All Linux distributions supported on IBM Power platforms provide system administration and monitoring tools. Cockpit, Performance Co-Pilot (PCP) and NMAP are examples of the tools provided by Red Hat. SUSE Linux Enterprise server supplies an advanced system management module that includes CFEngine, Puppet, Salt and The Machinery Tool. Landscape is Ubuntu’s systems management package.
There are many open source and proprietary solutions available like Chef, JuJu, Ansible, Wireshark and countless others that can be added to a Linux distribution. In fact, the top five open source tools for Linux systems administration are available on Power Linux systems providing the same level of functionality and support as they do for x/86 based systems.
Application development environments
Linux on Power solutions have all of the tools developers need to build their application portfolios. For example:
- Container management solutions like Docker, Kubernetes and Rancher
- Programming languages including Python, php, Ruby, Scala, Java, Erlang and C/C++
- Atom, Bluefish, Eclipse, Netbeans, Geany, AnJuta and Glade—all considered to be the top integrated development environments
- Git/Git-Hub, Apache Subversion, Darcs, Mercurial, Monotone and CVS—some of the best version control systems available
- Eight of the top ten text editors, including Atom, VIM, gedit, GNU EMACS and Nano
- Many other capabilities, including diff tools like meld and kdiff, debug tools and multi-media editors like Adrour, Audacity and Gimp
Desktop environments and application portfolios
There are also a wealth of open source and proprietary applications, databases and desktop options available for Power Systems clients to choose from. Here are a few examples:
- KDE, Mate, GNOME, Cinnamon, Budgie, LXDE and XFCE, which are considered to be the top desktop environments in 2018 for Linux
- X2Go, a 100 percent open-source, full-feature remote desktop environment (here’s a link to a video from IBM DevCon 2018 showing an X2G0 connection between Zurich and the US West Coast)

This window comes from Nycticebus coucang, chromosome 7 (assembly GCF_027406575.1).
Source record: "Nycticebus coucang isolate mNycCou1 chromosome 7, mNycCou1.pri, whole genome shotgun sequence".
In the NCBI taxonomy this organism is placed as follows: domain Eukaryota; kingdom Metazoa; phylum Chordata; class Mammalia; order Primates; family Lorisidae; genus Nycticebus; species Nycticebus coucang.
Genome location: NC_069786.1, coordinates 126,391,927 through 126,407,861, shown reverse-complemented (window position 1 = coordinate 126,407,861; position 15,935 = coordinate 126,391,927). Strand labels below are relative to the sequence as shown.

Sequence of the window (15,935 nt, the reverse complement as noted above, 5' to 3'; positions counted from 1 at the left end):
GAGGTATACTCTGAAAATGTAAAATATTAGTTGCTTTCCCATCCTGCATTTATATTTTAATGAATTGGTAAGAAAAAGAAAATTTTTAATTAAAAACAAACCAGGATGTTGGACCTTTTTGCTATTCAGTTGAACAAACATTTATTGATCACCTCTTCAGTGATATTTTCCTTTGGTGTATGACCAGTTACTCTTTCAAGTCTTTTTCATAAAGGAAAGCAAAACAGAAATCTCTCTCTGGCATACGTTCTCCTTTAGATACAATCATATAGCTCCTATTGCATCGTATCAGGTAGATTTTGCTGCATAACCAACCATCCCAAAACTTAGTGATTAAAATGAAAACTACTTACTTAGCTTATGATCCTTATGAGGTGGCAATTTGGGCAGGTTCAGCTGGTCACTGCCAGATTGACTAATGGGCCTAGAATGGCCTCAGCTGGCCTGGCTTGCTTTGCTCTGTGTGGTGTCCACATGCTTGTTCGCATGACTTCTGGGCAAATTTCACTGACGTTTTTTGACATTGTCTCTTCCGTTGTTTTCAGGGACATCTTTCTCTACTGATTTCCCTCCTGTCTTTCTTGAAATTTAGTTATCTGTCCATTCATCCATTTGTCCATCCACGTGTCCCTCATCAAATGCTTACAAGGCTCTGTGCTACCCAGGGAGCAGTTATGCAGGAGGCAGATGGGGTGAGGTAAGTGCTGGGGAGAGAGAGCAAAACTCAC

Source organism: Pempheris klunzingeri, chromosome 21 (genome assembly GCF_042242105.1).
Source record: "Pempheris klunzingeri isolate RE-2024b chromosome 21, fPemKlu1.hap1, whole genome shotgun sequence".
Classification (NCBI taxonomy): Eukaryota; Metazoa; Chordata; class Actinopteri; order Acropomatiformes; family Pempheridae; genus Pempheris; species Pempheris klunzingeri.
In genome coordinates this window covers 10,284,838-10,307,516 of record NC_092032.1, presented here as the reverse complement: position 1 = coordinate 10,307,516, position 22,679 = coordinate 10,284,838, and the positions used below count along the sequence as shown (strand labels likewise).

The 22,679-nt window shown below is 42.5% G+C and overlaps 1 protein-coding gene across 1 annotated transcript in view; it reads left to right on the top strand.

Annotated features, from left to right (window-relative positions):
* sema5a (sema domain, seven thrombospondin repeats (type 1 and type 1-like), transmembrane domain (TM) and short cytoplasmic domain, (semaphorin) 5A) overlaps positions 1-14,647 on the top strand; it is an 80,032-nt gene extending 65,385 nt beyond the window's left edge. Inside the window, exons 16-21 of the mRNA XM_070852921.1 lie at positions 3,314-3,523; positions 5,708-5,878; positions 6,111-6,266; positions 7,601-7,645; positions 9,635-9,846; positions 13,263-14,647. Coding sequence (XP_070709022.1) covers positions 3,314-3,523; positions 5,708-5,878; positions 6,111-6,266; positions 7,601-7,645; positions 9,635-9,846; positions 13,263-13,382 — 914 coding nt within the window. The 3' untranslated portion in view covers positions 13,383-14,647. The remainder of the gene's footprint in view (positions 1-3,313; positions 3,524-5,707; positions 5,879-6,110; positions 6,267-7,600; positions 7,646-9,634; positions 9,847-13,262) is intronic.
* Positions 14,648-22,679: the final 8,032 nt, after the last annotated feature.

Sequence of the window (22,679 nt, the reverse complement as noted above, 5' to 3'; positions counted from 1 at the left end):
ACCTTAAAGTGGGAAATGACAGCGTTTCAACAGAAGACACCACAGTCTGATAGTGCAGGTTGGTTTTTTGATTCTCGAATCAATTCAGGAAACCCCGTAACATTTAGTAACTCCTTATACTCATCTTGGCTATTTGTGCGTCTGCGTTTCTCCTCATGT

- Thunderbird, Geary and Evolution e-mail clients
- Pidgin and Empathy instant messaging applications
- Calligra Suite, Libre Office and WPS Office
- MariaDB, Postgre SQL, EnterpriseDB, MongoDB, Cassandra, Redis are among the top open source databases available, as well as IBM Db2
- Dolibarr and Odoo, two of the most popular open source ERP packages
- Spark, elasticsearch, Apache Solr and Hadoop for analytics
- SAP HANA’s more than 2000 clients, many of whom left the x/86 world to take advantage of the IBM Power architecture
Is Linux on x/86 different from Linux on Power?
Linux on Power is the same as Linux on x/86, except for better performance, reliability, security and a smaller physical footprint. These are the differences that should matter most and be the key reasons why a Linux on Power solution is a better choice than an x/86-based Linux solution.
Here are some additional resources for more information:
- Power Developer Portal
- Open Source POWER Availability Tool (OSPAT)
- Jarvice Cloud Platform by Nimbix
- Power Development Cloud
IBM Systems Lab Services has a team of experienced consultants ready to help you get the most out of your Linux on Power system. Reach out to us today if you have questions about Linux on IBM Power Systems, and watch for the next post in the series, in which we’ll look at the myth that migrating to Power from x/86 is costly, painful and risky.